It takes a really great show to get me hooked like Wayward Pines did. Just when you think that life in this strange town is settling into normalcy the very last shot of the final episode reveals some deeply disturbing occurrences. I was completely sucked into this series the entire time and I ran out and bought all the novels by Blake Crouch the day after the series finale. Even after I finished those amazing reads, though, I found myself wanting more stories about futuristic, sci-fi, and dystopian communities just to keep me satisfied. I went on a hunt for new books in the same twisted vein as Wayward Pines but I found myself going back to classic books and short stories that fit the small town/city/community-with-disturbing-secrets vibe.
So while we wait for Wayward Pines Season 2 to premiere on May 25 on Fox at 9 p.m. EST, here are five books to hopefully keep you totally enthralled and scared to the bone:
The Lottery, Shirley Jackson (Farrar, Straus & Giroux, 1949)
This classic short story about a small New England town was quite the controversial piece when it first published in The New Yorker in 1948. Every year the residents of this small town follow a rite where they draw slips of paper until one of them is chosen to be stoned to death.
The Heart Goes Last, Margaret Atwood (Penguin Random House, 2015)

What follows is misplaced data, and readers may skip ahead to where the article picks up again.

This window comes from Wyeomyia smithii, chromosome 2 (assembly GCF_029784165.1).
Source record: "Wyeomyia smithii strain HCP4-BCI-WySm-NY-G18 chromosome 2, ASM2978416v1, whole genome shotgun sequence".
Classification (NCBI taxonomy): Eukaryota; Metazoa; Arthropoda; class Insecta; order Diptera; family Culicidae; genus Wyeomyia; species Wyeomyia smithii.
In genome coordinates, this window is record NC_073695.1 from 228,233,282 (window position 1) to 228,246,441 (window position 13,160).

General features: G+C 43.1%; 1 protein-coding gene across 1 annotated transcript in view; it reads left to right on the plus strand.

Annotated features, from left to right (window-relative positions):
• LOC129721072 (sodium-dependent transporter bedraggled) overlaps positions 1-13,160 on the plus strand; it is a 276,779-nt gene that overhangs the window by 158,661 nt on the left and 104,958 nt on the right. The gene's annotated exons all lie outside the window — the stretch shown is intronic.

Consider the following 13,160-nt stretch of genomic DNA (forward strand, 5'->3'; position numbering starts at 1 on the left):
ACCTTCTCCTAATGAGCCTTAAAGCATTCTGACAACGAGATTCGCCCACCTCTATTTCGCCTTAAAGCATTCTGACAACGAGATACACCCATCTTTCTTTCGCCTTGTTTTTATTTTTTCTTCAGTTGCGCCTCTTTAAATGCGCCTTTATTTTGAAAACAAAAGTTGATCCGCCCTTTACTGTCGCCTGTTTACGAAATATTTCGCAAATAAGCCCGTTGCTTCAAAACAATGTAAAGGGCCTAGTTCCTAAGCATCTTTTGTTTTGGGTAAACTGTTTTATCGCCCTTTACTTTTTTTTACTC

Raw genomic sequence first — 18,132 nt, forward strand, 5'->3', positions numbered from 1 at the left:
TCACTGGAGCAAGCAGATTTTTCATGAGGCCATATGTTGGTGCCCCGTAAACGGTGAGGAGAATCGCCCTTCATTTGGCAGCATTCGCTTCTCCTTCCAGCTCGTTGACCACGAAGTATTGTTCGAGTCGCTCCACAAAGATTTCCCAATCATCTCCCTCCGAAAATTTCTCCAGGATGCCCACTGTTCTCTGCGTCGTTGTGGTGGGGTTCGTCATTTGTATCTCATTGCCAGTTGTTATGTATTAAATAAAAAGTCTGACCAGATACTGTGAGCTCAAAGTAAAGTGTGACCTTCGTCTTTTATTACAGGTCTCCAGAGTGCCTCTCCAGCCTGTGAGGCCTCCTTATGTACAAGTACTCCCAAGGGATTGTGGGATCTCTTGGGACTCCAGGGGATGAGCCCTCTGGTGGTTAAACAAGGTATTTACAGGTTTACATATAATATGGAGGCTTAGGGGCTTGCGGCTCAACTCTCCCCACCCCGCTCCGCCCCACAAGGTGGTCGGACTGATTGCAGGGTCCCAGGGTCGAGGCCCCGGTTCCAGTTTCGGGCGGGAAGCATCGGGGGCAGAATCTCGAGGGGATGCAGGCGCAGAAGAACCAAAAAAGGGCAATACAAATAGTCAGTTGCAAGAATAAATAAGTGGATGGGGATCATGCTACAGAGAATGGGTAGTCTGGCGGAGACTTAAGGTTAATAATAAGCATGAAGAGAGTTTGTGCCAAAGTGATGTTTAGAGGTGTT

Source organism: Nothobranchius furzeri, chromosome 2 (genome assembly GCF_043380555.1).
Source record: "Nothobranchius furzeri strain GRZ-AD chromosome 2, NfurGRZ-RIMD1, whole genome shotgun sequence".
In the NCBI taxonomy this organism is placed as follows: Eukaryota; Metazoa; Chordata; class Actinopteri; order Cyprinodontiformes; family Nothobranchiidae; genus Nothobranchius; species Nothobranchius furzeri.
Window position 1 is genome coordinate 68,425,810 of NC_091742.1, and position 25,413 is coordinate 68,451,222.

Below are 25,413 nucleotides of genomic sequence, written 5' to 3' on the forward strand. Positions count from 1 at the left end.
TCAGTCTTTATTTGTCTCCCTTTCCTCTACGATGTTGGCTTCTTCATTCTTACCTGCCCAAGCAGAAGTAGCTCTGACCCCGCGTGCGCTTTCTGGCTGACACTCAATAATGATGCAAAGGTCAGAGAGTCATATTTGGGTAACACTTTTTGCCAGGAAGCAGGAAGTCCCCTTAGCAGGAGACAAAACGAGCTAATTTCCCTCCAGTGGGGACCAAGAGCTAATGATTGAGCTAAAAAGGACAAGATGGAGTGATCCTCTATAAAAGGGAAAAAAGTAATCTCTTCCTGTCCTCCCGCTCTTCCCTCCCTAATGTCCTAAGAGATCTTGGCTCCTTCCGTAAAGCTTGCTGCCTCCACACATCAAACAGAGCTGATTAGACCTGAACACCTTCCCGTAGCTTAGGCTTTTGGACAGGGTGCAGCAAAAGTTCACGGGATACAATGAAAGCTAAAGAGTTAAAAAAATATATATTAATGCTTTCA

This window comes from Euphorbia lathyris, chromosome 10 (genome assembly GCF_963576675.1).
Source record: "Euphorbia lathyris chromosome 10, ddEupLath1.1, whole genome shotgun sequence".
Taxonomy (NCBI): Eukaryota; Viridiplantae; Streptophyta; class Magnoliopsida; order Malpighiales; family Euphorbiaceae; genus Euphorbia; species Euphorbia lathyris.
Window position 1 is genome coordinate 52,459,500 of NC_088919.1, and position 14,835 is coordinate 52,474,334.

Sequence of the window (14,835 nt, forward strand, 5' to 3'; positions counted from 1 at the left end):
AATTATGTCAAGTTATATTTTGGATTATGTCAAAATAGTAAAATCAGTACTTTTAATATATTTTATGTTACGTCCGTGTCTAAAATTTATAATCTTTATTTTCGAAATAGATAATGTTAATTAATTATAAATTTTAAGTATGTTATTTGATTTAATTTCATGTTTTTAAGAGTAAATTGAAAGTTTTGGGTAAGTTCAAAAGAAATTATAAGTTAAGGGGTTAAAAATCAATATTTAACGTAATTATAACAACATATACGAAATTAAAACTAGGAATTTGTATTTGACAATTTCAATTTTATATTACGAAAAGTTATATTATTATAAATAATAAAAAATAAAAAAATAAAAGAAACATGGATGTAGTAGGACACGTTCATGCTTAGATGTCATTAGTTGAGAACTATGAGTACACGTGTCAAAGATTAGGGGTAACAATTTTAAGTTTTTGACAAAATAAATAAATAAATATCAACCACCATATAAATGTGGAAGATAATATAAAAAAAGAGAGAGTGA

Atwood, the brilliant writer behind The Handmaid’s Tale and Blind Assassin brings us the town of Consilience during an economic and social collapse. The unfortunate circumstance of losing their jobs has forced the two main characters Stan and Charmaine to live in their car and they are constantly under attack from roving street gangs. Along comes the Positron Project, where everyone gets a job and a house to live in for six months out of the year – on alternating months residents must leave their homes and act as inmates in the Positron prison system. If you want to know more before taking on this read, check out our full review here.
‘Salem’s Lot, Steven King (Anchor Books, 1975)
Imagine that you’ve returned to the town you grew up in only to realize that everyone was turning into vampires. That’s exactly what happens to Ben Mears when he comes back to Jerusalem’s Lot, Maine (or ‘Salem’s lot) for short. Pair that with a creepy abandoned home filled with bad childhood memories and you’re good to go.
This is a bizarre and brilliant take on modern culture, the beauty-obsessed, junk food and TV. A woman known only as A lives in an unnamed American city with her roommate B and boyfriend C. A’s boyfriend wants her to go on a game show with her and A becomes obsessed with Kandy Kakes, a junk food. Add in neighbors who mysteriously go missing, a food-obsessed cult and a local celebrity who buys out all the veal in the local Wally Supermarket and you’re on a weird yet thought-provoking ride from start to finish.
Brave New World, Aldous Huxley (Harper Perennial, 2006)
This classic cautionary dystopian tale takes place in the World State nearly 600 years into the future where happiness comes from mass-produced goods, and a designer drug called Soma. The first scene opens at a lab where human beings are created and conditioned according to society’s strict caste system. They are reprogrammed to dislike books and flowers, among other things. Bernard Max is the central character who is an Alpha-Plus (high caste) psychologist who is the only discontent human being in the World State.